Lacking legal aid, hundreds of women languish in jails across Punjab province, as cabinet continues to delay approval for Punjab Prisons Rules 2020
The Punjab Prison Rules 2020, regulations intended to replace the archaic Prisons Rules 1978 and make jails more “humane”, have been pending approval by the provincial cabinet for over a year, leaving hundreds of women languishing in prisons across the province because they cannot afford legal counsel and are unaware of the options for legal assistance available to them by the state.
According to the Punjab Prisons Department, just 16 of the 921 women currently awaiting trial in 41 jails across the province have received any legal assistance from the state, while 905 have yet to be provided any aid. The highest number of convicted and under-trial women prisoners, 130, who have not been provided any legal aid are interred at the Lahore Central Jail, followed by 129 at the Rawalpindi Central Jail; 90 at the Multan Women’s Jail; and 80 at the Faisalabad Central Jail.
Overall, per the quarterly report of the Federal Ombudsman, the highest number of women prisoners is detained in Punjab—920—followed by 240 in Sindh, 196 in Khyber-Pakhtunkhwa and 43 in Balochistan.
Rewriting the rules
Formerly a federal domain, the upkeep of prisons was devolved to provincial governments following the passage of the 18th Amendment, and it is the responsibility of each Home Department to update the prison rules of their respective provinces. While the Punjab cabinet has yet to approve its amended rules, the Sindh government has already notified the Sindh Prison Rules, 2020, incorporating the minimum standards established by the Bangkok Rules, a set of 70 rules focused on the treatment of female offenders and prisoners.
In Khyber-Pakhtunkhwa, the prison rules have been amended but still lack provisions to ensure the protection of women and children; Balochistan has yet to amend any rules governing its prisons.
Aisha Nawaz Chaudhry, a PTI member of the Punjab Assembly who serves as chairperson of the working group tasked with reviewing the old rules and proposing amendments to the Punjab Prisons Rules 2020, told Newsweek that a comprehensive proposal for reforms had already been submitted. “We have revamped the 127-year-old jail laws and prison rules and have effectively re-written the clauses on women prisoners and juveniles,” she said, admitting that it would remain a draft until the provincial cabinet approved it.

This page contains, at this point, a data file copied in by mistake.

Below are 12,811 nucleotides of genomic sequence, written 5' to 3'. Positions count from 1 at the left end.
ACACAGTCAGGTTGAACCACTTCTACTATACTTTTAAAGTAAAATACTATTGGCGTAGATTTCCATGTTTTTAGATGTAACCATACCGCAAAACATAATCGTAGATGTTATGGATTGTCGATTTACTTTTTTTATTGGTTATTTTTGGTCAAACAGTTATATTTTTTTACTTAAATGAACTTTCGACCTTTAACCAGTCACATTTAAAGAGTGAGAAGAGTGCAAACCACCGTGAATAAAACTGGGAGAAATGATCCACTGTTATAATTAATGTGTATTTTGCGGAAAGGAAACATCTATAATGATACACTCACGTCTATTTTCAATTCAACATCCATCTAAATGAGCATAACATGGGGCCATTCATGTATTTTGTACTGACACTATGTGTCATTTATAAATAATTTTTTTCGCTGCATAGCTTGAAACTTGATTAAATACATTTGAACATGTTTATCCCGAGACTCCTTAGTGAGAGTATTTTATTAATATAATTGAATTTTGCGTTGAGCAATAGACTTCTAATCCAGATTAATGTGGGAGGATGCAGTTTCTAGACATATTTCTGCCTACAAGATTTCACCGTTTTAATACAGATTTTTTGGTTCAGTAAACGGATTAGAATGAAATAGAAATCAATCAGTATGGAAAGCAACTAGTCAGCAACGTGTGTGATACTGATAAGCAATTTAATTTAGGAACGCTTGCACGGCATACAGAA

Under the new draft rules, women prisoners, including pregnant inmates, mothers, juveniles, mentally-ill individuals, foreign prisoners and transgenders would be granted special considerations. The draft also bans the use of death-cells, solitary confinement, handcuffs, corporal punishment and invasive body searches of women and juveniles.
Chaudhry said that while awaiting approval for the new rules, the provincial government’s priorities had shifted to drafting a new Prison Law Act. In October, Punjab Chief Minister Usman Buzdar also unveiled a Rs. 5.5 billion package for prisons in the province, including the establishment of prison canteens, and the installation of fans, exhaust fans, geysers, LED lights and air coolers.
The Justice Project Pakistan (JPP), a non-governmental organization representing the most vulnerable Pakistani prisoners at home and abroad, says women prisons continue to be at a significant disadvantage, both globally and locally.
Underlining the issue of substandard defense counsel being provided to women prisoners, JPP Executive Director Sarah Belal told Newsweek that many lawyers provided by the state to prisoners in Pakistan were doing little more than fulfilling formalities. “The defense counsel must highlight every aspect in favor of their client; they can even ask police to take investigative steps that they believe are relevant to the case,” she said of providing appropriate legal aid.